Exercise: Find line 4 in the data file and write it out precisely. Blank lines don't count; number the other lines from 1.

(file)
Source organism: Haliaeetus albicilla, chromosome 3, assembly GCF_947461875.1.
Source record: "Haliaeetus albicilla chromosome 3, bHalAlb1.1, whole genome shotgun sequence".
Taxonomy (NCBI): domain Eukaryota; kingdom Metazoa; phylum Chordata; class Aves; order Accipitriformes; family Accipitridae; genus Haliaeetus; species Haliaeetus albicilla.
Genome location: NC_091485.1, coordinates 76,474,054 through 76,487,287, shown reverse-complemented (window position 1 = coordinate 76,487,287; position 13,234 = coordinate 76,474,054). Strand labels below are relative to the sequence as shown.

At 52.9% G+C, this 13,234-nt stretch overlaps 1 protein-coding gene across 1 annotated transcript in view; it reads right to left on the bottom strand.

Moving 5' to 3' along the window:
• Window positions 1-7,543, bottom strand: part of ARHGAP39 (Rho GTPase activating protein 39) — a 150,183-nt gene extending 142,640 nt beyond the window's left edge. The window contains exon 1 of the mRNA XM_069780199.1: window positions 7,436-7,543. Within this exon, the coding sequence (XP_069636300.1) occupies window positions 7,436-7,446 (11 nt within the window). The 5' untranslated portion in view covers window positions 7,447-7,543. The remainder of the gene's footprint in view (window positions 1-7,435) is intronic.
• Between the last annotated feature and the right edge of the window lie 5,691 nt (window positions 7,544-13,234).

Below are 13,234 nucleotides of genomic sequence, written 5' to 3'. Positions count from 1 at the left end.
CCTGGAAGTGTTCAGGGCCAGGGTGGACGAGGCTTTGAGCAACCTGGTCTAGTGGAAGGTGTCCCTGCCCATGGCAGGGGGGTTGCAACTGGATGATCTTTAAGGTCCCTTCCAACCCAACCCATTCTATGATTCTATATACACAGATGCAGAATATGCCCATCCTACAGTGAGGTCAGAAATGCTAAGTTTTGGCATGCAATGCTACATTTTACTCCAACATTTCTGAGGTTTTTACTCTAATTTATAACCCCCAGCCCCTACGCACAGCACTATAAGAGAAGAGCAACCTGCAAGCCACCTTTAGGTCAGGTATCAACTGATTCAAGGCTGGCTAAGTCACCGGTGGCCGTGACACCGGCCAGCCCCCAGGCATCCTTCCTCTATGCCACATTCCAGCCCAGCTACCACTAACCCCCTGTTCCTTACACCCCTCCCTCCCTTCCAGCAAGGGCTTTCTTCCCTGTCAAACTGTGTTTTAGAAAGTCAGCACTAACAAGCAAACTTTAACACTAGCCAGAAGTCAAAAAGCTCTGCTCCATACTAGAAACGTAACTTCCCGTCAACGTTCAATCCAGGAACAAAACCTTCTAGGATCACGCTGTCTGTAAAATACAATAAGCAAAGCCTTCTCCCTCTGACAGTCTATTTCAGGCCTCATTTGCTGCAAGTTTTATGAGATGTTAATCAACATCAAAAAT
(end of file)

Genome location: NC_091485.1, coordinates 76,474,054 through 76,487,287, shown reverse-complemented (window position 1 = coordinate 76,487,287; position 13,234 = coordinate 76,474,054). Strand labels below are relative to the sequence as shown.